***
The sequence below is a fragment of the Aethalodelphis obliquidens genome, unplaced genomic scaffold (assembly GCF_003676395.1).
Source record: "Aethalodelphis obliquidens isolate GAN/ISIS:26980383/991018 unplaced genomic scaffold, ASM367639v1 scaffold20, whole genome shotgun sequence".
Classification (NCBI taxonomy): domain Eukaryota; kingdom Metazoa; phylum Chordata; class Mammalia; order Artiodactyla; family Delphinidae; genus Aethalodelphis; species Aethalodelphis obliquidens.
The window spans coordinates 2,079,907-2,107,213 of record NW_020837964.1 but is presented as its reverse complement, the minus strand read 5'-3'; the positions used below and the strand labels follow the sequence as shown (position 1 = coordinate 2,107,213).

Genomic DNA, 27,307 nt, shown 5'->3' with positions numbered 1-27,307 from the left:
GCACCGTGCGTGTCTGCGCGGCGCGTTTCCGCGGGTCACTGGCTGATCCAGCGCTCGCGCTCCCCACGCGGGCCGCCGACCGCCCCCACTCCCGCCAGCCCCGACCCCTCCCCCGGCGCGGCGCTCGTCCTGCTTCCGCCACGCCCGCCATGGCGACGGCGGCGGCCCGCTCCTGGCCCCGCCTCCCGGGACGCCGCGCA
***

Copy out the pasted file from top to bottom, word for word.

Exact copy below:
The sequence below is a fragment of the Aethalodelphis obliquidens genome, unplaced genomic scaffold (assembly GCF_003676395.1).
Source record: "Aethalodelphis obliquidens isolate GAN/ISIS:26980383/991018 unplaced genomic scaffold, ASM367639v1 scaffold20, whole genome shotgun sequence".
Classification (NCBI taxonomy): domain Eukaryota; kingdom Metazoa; phylum Chordata; class Mammalia; order Artiodactyla; family Delphinidae; genus Aethalodelphis; species Aethalodelphis obliquidens.
The window spans coordinates 2,079,907-2,107,213 of record NW_020837964.1 but is presented as its reverse complement, the minus strand read 5'-3'; the positions used below and the strand labels follow the sequence as shown (position 1 = coordinate 2,107,213).

Genomic DNA, 27,307 nt, shown 5'->3' with positions numbered 1-27,307 from the left:
GCACCGTGCGTGTCTGCGCGGCGCGTTTCCGCGGGTCACTGGCTGATCCAGCGCTCGCGCTCCCCACGCGGGCCGCCGACCGCCCCCACTCCCGCCAGCCCCGACCCCTCCCCCGGCGCGGCGCTCGTCCTGCTTCCGCCACGCCCGCCATGGCGACGGCGGCGGCCCGCTCCTGGCCCCGCCTCCCGGGACGCCGCGCA